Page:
If your stroke is jabby and not embracing the string but almost in conflict with it as you go to strike, the sound will be sharp and unstable. Approaching the strings with this moving deep stroke will feel – (when practised very slowly) like a bowed string player drawing the beginning of a down bow or a brass player preparing their embouchure.

4.2 dampening

Here is an excersise I often do and also give many students,

Play through the six open strings of your guitar with your thumb playing the basses and your fingers playing the treble – they should be assigned to each string like this,

6TH String = P = E

5TH String = P = A

4TH String = P = D

3RD String = I = G

2ND String = M = B

1ST String = A = E

I want you to be able to rest the thumb on the D string when the fingers are playing and also rest each individual finger on it’s assigned treble string when the thumb is playing. This gives you a solid stable right hand position that isn’t floating in the air above the strings attempting to hit a moving target. Your fingers and thumbs are resting on the string waiting to strike. Make the transition smooth, so when replacing the thumb back on the D string pluck with the index and begin the trebles, therefore when coming back round sit your index, middle and ring fingers back on the treble strings as a unit. If you have a slight lift and shake in your right hand repeating this exercise slowly and listening for a good sound you will relax the hand and help it’s balance making your right hand stable.

Once you get comfortable with this exercise try drawing each treble string finger back into the palm of your hand as you stroke the string. This gives each finger a flight path and stroke, just like a golfer, footballer, snooker player etc you now have a stroke and swing. This adds depth and wholeness to your sound and it also means you can really connect with your right hand (you are really feeling the mechanics of your stroke and being aware of all the muscles).

Then get hold of the Carlevaro book 2 and start working through his exercises they are extremely helpful.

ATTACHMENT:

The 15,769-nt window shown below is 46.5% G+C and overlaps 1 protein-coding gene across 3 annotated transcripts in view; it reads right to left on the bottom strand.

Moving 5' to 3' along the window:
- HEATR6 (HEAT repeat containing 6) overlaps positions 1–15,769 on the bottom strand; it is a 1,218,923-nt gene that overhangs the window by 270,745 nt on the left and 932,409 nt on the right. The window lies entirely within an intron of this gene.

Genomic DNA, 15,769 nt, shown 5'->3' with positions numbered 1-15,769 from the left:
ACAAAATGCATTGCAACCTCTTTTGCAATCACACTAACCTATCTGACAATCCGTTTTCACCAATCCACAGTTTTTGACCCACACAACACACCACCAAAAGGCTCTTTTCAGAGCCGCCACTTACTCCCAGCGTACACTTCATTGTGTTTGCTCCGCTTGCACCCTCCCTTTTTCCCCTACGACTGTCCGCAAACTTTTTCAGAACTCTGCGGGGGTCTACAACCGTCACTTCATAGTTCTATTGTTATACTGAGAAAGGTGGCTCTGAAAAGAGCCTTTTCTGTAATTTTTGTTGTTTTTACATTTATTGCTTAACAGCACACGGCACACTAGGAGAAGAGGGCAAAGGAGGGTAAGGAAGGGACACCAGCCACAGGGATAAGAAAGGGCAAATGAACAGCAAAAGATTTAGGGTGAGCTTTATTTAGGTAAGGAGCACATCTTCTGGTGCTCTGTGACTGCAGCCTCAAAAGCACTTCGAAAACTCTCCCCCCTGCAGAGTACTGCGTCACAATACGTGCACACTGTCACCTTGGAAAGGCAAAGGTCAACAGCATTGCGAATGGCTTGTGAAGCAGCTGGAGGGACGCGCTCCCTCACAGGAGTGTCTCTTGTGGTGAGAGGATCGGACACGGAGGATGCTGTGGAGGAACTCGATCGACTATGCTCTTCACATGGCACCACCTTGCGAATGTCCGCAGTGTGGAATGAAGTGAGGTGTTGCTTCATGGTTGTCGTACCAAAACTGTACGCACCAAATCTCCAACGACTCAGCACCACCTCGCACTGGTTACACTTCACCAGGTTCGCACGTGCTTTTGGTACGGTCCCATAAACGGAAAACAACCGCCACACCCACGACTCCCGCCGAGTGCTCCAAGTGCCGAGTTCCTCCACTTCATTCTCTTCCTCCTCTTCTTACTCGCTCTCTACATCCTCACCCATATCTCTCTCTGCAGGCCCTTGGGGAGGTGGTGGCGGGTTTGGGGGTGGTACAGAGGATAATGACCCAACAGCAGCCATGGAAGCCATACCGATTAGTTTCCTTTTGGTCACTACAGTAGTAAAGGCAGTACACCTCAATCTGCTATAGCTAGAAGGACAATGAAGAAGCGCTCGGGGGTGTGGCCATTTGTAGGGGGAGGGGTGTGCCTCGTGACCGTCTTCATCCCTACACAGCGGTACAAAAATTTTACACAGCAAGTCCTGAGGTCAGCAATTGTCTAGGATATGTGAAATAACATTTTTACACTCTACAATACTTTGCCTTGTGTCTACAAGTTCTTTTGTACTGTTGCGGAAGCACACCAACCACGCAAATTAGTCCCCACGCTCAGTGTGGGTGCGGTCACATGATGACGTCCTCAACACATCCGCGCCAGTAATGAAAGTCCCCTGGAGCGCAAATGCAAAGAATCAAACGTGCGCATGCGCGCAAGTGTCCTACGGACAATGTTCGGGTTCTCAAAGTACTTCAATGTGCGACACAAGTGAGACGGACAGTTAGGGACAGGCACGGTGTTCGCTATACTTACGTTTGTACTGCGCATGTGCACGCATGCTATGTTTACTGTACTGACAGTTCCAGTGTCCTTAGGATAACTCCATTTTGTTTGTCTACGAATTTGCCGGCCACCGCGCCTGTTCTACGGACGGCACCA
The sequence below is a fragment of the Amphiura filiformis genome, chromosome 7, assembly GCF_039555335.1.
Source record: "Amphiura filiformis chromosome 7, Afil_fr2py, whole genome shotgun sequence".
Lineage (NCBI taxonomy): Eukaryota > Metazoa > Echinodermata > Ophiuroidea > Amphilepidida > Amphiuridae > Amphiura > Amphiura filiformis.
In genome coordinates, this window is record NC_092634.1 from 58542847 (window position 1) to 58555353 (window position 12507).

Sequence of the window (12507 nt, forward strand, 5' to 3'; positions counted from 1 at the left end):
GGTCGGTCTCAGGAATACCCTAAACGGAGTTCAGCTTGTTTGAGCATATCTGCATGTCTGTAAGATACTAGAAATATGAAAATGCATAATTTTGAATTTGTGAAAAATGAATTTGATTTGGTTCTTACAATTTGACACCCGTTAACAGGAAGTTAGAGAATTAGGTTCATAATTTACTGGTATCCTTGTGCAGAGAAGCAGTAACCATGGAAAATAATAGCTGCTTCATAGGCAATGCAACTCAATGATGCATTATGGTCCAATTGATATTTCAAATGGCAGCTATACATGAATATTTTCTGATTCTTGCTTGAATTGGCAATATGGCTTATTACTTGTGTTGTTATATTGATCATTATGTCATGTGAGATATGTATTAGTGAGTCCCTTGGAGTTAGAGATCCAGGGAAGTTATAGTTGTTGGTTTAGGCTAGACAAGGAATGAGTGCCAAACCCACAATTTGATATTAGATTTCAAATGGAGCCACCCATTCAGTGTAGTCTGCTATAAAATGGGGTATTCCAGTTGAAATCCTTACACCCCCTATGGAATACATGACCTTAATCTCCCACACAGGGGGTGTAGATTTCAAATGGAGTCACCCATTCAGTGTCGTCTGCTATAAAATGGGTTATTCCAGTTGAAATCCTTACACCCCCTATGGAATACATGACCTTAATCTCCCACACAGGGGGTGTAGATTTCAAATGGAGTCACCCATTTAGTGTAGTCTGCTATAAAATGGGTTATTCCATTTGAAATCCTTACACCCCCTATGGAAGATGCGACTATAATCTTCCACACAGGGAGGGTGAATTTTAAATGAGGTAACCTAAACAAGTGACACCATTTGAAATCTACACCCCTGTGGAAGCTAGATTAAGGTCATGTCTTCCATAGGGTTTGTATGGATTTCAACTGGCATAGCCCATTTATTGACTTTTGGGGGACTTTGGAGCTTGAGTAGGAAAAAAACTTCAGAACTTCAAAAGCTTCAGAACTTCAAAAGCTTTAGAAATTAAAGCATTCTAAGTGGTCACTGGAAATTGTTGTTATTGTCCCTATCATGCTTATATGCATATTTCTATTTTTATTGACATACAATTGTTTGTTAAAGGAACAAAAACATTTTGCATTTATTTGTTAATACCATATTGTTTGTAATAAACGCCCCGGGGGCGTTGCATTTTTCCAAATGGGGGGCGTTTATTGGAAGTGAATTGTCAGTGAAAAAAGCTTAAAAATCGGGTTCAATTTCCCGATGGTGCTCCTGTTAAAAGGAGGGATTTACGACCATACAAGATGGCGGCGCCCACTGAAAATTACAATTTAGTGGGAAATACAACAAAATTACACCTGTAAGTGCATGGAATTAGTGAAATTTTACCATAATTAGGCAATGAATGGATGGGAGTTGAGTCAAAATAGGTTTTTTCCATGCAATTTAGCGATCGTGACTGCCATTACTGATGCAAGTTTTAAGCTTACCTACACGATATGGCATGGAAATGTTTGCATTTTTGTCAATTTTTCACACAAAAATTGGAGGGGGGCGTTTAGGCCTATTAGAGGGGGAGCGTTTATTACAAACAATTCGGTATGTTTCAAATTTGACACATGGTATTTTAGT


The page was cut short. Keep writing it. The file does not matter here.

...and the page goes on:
As this exercise and this way of approaching the right hand helps your balance, volume and tone the correct nail shape for you also massively improves your sound.

4.3 articulation

To help with articulation the Carlevaro exercises are also very helpful, they offer tricky arpeggios that will bring to the right hand patterns which are unfamiliar when normally arpegiating chords. This will help your individual control and focus on each string, it will also strengthen the stroke of the under developed and weaker fingers.

Here is another exercise I give to students to help with articulation, alternation and string crossing.

Whole tone scale in 1st position.
No sharps or flat.

6TH String = 0-1-3 Notes E-F-G

5TH String = 0-2-3 Notes A-B-C

4TH String = 0-2-3 Notes D-E-F

3RD String = 0-2 Notes G-A

2ND String = 0-1-3 Notes B-C-D

1ST String = 0-1-3 Notes E-F-G

Play through the scale in repetitions of 4’s, 3’s, 2’s and 1’s changing at the bottom and top of each scale. This will test your alternation ‘on the turn’ of a scale and with the different grouping will change the right hand finger which crosses the string. Careful to always alternate index to middle or middle to ring finger or a combination, always alternate..

When playing the repetition of 4 or 2 this is easier than 3 or 1, the odd numbers create almost a little skip as you cross the string, relax your hand and concentrate on shifting the weight from finger to finger.

Careful that you don’t bring your left hand to far from the fretboard, keep it close in so each finger it can be quickly depressed onto the strings. Tip of the fingers in the left hand at all times.

Often players are good at putting pressure into the fretboard and making a note sound but they don’t put any care and attention into what happens as soon as they release the note, keep the fingers close, no falling fingers, be in control of every movement.

This is then directly applied to all scales, try it with 2 octave majors and minors, then three octaves.

The fact that your are ‘on the turn’ changing your repetition helps your string crossing, the fact that you are doing this within scale practice which should be part of everyone’s practice routine, it helps you learn your fretboard and acquaints your lefthand with the whole scope of the fretboard. Also scales are found within many pieces; fragments of melodic line often follow parts of scales, having a practised left hand that can deal with string crossing while still alternating really keeps the level of rhythm and clarity up.

This exercise combined with trying it on scales also helps build speed. If you try starting with a quick repetition of 4 by the time you come to the single repition you have to be relaxed and moving fast to really get to grips with it. You will find it creeps up and you, and when reaching the lesser repetitions you will be playing them quicker than if you started playing a scale normally.